A drug that treats a rare form of muscular dystrophy, for years overseas, is now finally being approved by the FDA to be sold in U.S., but it comes at a high price.
According to reports by the Wall Street Journal the drug, namely Deflazacort, will be offered by Marathon Pharmaceuticals for USD 89,000 or so a year, which is almost 70 times its cost outside U.S.; Marathon CFO Babar Ghias tells the Washington Post the net price will be accounted as USD 54,000 after rebates and discounts. Some people who rely on the drug to treat Duchenne muscular dystrophy — an incurable disease that often affects boys and usually leads to death by one’s 30s — are afraid they won’t be able to afford it if insurance won’t pay for it or if deductibles are too high. The drug is a steroid that helps mitigate muscle weakness and cut inflammation, as per an FDA release. As per the Journal, Ghias stated that the drug will be sold under the brand Emflaza from March onwards.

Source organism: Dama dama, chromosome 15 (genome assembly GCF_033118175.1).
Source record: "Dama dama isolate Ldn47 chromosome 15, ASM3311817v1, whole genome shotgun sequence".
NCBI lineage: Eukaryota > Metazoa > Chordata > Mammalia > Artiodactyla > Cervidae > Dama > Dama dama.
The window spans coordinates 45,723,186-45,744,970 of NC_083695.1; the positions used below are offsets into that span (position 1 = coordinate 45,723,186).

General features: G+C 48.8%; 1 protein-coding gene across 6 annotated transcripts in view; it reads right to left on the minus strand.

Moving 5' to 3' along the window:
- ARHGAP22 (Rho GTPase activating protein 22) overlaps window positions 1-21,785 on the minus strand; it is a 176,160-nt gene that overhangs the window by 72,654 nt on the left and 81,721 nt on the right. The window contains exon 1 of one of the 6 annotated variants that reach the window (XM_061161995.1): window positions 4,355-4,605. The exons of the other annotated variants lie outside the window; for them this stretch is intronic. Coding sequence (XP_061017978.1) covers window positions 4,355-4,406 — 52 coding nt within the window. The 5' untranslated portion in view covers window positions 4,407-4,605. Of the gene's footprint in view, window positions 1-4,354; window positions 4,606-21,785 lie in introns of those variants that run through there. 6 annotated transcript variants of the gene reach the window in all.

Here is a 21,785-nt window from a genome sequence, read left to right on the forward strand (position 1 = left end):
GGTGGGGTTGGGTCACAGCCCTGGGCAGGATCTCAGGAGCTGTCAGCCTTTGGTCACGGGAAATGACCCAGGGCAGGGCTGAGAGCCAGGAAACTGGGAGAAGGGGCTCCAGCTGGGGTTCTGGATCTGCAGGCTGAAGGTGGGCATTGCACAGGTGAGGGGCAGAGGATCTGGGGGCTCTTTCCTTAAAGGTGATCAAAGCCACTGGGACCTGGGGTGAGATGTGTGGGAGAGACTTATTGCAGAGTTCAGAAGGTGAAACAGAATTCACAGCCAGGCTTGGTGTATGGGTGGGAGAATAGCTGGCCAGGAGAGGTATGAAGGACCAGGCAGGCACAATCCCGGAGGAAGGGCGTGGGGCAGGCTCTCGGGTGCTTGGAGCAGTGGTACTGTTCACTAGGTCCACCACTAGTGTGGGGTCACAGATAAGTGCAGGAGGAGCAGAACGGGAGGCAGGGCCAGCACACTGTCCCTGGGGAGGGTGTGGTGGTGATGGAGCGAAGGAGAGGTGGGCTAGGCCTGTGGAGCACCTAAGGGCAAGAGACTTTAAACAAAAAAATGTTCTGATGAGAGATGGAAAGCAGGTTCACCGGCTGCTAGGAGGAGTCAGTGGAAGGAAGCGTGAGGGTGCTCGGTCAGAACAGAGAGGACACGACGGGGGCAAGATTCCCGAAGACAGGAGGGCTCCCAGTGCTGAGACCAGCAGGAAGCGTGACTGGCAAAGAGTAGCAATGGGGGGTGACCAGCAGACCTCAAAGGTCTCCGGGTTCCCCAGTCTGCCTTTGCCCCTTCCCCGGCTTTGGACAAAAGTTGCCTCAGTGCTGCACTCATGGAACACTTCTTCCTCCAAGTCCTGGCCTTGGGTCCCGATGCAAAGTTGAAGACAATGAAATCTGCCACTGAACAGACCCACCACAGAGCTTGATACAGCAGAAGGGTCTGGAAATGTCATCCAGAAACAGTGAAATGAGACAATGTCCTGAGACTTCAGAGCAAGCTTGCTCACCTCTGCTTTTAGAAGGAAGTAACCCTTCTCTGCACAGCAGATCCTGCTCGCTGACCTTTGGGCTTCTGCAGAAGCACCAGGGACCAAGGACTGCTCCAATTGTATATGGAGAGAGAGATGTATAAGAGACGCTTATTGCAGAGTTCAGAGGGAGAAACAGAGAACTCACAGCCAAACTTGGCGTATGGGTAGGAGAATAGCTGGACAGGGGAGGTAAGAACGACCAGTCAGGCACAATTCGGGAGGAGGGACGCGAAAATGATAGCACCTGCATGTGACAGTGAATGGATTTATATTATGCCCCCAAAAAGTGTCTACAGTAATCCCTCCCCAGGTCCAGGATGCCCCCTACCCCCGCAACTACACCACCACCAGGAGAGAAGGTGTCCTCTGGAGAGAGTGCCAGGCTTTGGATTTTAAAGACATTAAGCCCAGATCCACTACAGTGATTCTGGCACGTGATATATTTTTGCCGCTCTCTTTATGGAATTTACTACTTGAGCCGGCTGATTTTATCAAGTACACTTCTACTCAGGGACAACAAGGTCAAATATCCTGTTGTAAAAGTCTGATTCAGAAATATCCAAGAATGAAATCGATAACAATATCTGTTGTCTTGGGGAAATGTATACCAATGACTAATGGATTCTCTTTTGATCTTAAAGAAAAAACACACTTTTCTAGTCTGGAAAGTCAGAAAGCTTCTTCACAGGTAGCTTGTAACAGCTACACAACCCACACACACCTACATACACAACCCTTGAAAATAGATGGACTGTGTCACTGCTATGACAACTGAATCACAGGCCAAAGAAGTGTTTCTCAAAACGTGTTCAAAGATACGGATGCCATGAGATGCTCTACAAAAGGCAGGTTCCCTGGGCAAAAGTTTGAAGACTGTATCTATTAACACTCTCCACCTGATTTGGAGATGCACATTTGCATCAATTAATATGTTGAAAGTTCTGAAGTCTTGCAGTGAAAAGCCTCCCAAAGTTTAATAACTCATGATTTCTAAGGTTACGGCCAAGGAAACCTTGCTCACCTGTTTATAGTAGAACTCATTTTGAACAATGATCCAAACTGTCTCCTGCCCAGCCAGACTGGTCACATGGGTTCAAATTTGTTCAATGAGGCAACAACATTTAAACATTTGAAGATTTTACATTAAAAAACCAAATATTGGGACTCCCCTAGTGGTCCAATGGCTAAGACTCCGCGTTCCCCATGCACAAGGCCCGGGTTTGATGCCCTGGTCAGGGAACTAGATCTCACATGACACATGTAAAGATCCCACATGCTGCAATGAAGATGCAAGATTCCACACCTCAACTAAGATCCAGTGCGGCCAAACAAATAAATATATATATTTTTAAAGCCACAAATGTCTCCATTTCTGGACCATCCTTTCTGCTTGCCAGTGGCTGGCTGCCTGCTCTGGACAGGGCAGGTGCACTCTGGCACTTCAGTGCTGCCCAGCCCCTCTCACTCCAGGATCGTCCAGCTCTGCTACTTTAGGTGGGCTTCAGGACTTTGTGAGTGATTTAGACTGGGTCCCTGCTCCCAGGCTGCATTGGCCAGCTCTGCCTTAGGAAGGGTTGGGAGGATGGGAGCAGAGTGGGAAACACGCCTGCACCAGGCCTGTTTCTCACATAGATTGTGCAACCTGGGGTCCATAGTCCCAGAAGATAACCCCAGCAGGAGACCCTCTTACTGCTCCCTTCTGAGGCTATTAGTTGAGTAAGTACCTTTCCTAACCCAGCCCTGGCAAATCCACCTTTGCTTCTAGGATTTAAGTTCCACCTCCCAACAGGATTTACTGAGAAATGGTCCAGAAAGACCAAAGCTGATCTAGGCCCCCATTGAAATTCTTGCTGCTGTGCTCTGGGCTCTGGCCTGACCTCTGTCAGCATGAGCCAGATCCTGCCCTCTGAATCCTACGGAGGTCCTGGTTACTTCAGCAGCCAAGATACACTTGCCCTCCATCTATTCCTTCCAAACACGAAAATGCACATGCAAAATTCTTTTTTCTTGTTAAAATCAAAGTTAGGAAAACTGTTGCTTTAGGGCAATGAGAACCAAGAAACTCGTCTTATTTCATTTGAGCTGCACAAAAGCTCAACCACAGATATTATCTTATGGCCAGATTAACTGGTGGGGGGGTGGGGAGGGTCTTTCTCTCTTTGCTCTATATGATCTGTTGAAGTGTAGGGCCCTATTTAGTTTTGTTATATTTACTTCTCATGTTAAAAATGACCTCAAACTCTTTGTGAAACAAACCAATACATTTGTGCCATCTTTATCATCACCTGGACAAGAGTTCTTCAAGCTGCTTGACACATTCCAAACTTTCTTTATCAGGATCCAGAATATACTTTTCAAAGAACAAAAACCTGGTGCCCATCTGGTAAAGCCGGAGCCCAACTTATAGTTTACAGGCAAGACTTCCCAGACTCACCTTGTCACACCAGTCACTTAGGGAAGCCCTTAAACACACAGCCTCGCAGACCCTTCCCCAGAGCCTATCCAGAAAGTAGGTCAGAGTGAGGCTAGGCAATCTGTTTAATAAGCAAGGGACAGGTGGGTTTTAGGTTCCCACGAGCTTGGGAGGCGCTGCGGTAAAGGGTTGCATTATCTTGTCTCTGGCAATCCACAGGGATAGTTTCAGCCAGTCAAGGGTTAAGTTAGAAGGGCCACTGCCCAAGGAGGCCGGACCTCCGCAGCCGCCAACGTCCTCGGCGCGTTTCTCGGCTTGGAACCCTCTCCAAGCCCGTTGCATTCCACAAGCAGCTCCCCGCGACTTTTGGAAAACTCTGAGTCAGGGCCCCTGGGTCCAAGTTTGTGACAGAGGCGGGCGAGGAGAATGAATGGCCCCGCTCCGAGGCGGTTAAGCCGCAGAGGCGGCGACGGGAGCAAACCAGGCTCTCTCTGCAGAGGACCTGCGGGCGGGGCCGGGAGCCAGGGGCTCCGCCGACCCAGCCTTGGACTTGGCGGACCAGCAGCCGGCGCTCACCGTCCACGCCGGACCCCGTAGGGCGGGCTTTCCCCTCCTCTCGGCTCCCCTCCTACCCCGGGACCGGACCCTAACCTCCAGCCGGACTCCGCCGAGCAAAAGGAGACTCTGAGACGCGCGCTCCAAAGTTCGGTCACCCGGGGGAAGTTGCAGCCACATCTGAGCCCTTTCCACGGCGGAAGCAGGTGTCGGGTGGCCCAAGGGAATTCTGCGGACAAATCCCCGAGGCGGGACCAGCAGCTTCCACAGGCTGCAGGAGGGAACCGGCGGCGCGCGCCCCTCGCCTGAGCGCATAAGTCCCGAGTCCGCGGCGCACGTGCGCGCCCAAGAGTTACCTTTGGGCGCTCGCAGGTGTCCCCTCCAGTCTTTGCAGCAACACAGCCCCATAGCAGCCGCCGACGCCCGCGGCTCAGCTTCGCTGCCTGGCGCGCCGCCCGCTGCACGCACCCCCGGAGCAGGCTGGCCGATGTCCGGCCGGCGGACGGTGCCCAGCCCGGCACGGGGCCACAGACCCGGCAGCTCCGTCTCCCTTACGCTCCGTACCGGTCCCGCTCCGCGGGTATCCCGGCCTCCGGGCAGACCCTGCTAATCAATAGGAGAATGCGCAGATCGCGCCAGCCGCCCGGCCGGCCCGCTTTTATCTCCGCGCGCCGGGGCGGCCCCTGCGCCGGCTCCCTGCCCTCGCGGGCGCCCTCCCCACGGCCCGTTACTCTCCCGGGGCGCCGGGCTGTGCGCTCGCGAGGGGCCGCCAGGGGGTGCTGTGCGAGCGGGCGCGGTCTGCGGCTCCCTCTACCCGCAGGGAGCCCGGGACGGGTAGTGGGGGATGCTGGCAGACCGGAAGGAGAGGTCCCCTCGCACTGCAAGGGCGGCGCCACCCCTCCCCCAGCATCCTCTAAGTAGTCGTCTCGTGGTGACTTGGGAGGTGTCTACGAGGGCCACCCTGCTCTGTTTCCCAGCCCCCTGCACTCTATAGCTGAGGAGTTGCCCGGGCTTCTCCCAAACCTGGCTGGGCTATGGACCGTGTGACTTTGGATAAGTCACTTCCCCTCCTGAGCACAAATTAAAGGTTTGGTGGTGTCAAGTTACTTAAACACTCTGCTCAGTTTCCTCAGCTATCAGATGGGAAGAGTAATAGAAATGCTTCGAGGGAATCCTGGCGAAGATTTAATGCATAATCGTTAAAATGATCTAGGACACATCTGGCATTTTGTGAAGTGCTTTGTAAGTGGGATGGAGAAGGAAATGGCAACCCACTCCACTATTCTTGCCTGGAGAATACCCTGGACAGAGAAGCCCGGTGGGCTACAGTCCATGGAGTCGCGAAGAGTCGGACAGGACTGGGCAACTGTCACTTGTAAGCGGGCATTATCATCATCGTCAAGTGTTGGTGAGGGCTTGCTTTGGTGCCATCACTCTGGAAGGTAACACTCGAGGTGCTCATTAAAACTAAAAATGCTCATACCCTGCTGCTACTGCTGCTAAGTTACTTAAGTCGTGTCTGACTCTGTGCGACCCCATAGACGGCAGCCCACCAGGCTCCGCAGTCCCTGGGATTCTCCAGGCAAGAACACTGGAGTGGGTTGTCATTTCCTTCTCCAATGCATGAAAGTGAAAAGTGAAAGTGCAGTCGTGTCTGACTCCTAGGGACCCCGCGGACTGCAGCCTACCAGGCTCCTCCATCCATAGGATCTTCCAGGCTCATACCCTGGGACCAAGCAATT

Emflaza is also said to have a fewer side effect than prednisone, a non-FDA-approved drug frequently prescribed for DMD. Marathon had to invest money in new trials before the FDA would give them approval for sales in U.S. And, like other pharmacy companies that scoop up “orphan drugs” — meds used for diseases that don’t affect more than 200,000 individuals nationwide — Marathon says the high price is reasonable because of the money it has poured into R&D. A Massachusetts based woman, who’s been buying the drug for her son for USD 1,600 a year from a U.K. online pharmacy, isn’t seeing it in the same way. She says she’s “disappointed” since Marathon boosted her cost “by more than USD 87,000 a year.” Moreover, since the FDA has approved the drug to treat the disease, U.S. consumers won’t be legally allowed to acquire it overseas at the cheaper price anymore.
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